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Daily Archives: December 12, 2008

Something good that began under the Howard government…

Never thought you’d see me say that, eh! But it must be the case*, and it is ongoing, which is even better. I hadn’t known about it until I saw The 7.30 Report last night: Australian Govt gives Indonesian schools funding boost.

KERRY O’BRIEN, PRESENTER: The three Bali bombers executed last month had one thing in common: growing up, they all attended jihad preaching boarding schools. There are many security experts who believe these schools present a real danger to Indonesia and Australia. The question is: what can be done to promote education in Indonesia without funding extremists? As it happens, the Australian Government has quietly been investing millions of dollars in schools across Indonesia, training teachers and buying schoolbooks. It’s one of the most ambitious aid programs of its type anywhere in the world, and as the ABC’s Indonesian correspondent Geoff Thompson reports, it could pay a remarkable dividend.
BRIAN SPICER, AUSAID: Not only, perhaps, the biggest program that Australia is operating in education anywhere, but it’s also one of the biggest education programs anywhere in the world.
ROBIN BUSH, THE ASIA FOUNDATION: For the Australian Government to be providing low cost schools, good schools that follow the national curriculum in these communities is an incredible contribution because it does provide options.
GEOFF THOMPSON, REPORTER: Over the last few years, a quiet revolution has been unfolding within Indonesia’s education system and Australia has been leading the charge. This country of almost 240 million people has some gaping holes in the education prospects of its children. Almost 40 per cent of Indonesia’s kids never make it past primary school simply because there aren’t enough secondary schools spread across the sprawling archipelago…

GEOFF THOMPSON: The 1,000th school was opened in August in Sulawesi. Australian aid goes only to schools which teach the national curriculum, whether they are government schools or Islamic madrasas run by Indonesia’s Ministry of Religious Affairs.
SIDNEY JONES, INTERNATIONAL CRISIS GROUP: About 20 per cent or 25 per cent of children get educated in Islamic schools here. And if you completely ignore that, you’re ignore a critical part of the education system. And it’s a lousy educational system. It’s something that’s in dire need of improvement.
GEOFF THOMPSON: Australia’s decision to fund madrasas did raise a few eyebrows when first announced because of fears they would be like the single sex Koranic rote learning centres seen in countries like Pakistan.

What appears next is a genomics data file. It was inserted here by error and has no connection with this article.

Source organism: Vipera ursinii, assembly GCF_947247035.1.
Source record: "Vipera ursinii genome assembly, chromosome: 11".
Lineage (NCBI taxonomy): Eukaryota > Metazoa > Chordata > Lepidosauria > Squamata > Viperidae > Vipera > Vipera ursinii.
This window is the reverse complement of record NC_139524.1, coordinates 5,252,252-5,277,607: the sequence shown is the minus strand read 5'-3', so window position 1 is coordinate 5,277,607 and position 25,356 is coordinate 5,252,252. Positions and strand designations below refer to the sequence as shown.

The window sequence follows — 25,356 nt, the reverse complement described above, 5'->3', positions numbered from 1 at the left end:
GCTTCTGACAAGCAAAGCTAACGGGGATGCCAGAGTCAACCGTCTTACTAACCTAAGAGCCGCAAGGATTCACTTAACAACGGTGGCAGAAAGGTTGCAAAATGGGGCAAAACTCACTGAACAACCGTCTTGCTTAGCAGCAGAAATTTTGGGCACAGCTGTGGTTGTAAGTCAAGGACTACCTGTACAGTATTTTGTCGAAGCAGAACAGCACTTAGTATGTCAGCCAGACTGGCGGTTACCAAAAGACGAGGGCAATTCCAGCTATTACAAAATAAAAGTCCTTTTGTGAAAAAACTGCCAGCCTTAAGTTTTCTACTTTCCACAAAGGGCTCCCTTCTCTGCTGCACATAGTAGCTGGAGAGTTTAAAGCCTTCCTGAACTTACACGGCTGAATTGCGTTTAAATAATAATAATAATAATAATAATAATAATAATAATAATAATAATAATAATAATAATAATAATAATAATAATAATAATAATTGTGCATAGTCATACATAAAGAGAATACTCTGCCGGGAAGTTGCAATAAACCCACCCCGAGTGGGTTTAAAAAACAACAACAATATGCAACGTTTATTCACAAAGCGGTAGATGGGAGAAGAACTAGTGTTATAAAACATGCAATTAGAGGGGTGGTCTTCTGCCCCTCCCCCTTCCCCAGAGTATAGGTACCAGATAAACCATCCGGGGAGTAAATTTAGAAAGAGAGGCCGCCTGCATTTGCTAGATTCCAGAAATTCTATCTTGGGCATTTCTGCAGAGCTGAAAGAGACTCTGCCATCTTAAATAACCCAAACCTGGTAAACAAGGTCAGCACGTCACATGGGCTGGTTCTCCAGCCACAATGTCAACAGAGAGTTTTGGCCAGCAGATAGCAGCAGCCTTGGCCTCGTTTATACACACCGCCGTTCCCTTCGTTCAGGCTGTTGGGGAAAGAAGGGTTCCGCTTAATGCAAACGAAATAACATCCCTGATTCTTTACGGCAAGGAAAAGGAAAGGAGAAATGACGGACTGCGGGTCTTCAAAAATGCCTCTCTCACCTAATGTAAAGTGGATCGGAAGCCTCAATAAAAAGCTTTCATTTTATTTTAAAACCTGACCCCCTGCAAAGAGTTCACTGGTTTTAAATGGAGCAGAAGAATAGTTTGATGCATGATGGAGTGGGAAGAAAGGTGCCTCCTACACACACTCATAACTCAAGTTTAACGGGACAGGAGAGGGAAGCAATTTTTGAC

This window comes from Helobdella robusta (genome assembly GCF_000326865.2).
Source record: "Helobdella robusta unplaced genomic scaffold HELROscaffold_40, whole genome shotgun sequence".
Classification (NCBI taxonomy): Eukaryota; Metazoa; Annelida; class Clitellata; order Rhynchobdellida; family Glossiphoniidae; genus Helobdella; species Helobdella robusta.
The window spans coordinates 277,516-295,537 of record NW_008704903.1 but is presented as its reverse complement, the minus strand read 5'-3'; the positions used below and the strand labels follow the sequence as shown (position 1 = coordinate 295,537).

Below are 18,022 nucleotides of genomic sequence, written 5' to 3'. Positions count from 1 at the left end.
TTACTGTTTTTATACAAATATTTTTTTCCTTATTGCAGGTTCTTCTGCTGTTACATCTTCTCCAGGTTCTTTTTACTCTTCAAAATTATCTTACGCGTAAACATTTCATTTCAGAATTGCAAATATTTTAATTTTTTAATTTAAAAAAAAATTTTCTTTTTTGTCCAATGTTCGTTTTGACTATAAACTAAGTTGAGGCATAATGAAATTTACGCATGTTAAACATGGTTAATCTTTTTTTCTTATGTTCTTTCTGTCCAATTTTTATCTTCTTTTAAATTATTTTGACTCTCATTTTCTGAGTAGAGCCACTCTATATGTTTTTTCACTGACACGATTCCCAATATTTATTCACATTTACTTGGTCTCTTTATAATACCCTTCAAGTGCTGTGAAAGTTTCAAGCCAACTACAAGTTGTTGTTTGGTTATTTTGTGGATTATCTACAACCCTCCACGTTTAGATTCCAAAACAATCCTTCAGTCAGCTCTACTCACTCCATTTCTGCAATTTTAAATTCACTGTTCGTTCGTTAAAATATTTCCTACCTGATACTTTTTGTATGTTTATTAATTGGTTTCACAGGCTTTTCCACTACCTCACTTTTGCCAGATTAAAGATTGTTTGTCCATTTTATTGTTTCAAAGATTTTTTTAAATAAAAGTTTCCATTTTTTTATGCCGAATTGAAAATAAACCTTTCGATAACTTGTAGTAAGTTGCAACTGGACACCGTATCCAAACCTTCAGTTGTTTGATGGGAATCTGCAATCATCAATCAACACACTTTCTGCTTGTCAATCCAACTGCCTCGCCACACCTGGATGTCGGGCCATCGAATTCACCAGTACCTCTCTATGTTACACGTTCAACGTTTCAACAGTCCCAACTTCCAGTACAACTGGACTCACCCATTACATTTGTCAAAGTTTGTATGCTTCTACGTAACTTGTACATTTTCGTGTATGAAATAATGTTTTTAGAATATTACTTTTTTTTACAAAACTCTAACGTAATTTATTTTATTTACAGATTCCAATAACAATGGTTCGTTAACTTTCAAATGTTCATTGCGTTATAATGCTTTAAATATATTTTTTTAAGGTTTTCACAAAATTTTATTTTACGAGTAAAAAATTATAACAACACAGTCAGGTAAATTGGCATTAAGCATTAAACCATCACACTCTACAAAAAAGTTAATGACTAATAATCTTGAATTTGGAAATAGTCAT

ROBIN BUSH: And in fact it’s interesting in Indonesia, it’s very different from other countries like Pakistan and Bangladesh where the madrasa is the institution for Islamic learning and primarily teaches religious subjects. In Indonesia, it’s the pasantran that are primarily teaching religious subjects. But within the pasantran, there’s usually a madrasa. And it’s the madrasa that teaches the secular subjects. So, it’s sort of counter-intuitive. It’s a bit different than the way it is in some other Muslim countries…

Excellent!

* I subsequently checked, and this particular program does indeed date from 2006. See About AusAID in Indonesia. See also the AusAID general site for other projects and information. Wikipedia gives some background back to Whitlam. There have been criticisms:

AusAID’s most vocal critic is the left-wing NGO Aid/Watch. Aid/Watch argue that "The flow of aid can be constructive particularly in programs of emergency relief and health. However, development projects can have detrimental effects on local communities when the donor country imposes decisions without the appropriate assessment of social, cultural and environmental needs.". Specific criticisms of AusAID include allegations that it services Australian commercial interests through its procurement policies; promotes particular economic and trade policies that Aid/Watch regards as detrimental to the poor; lacks transparency; and has seen aid been misused to support foreign policy, such as promotion of the so-called Pacific Solution for processing people seeking asylum in Australia.

Aid/Watch critiques of AusAID’s procurement policy have not been updated to reflect the untying of most aid procurement from April 2006.

AusAID has also been criticised from the right-wing, particularly the Centre for Independent Studies. Helen Hughes of the CIS has argued that "aid has failed PNG and the Pacific" – a criticism of the broad policy and approach of aid rather than the specific administration of AusAID.

The emphasis there is mine. Check Aid/Watch for yourself.

Am I just being elderly and having a senior moment, or am I right in thinking little was made of AusAID in the 2007 election? There was an Australian Wheat Board scandal connection, was there not?

And before I get too nice about John Howard, note this, also from Wikipedia:

It has also seen repeated cuts to aid contributions during its lifetime, as the level of 0.47% of gross domestic product during the Whitlam years was slashed to 0.33% under the Hawke and Keating governments, and has at times been even lower under the Howard government. Cuts have not been limited to aid levels either; in mid-1996, the Howard government slashed the agency’s running costs budget by 24% amidst a round of cost-cutting measures.

In 2005 John Howard committed Australia to double Australian aid to about $4 billion a year by 2010. At the time of the 2007-08 budget, the Government announced total aid of $3.2 billion and an expectation "to continue increasing development assistance, to $3.5 billion in 2008-09, $3.8 billion in 2009-10 and $4.3 billion in 2010-11."

I am of course still extremely impressed with last night’s 7.30 Report story.

But we have not had the best of records comparatively in the amount we devote to foreign aid. There was a famous confrontation over that between Rev Tim Costello of World Vision and his then Treasurer brother, Peter Costello, in 2006: Costello brothers argue over Australia’s aid record.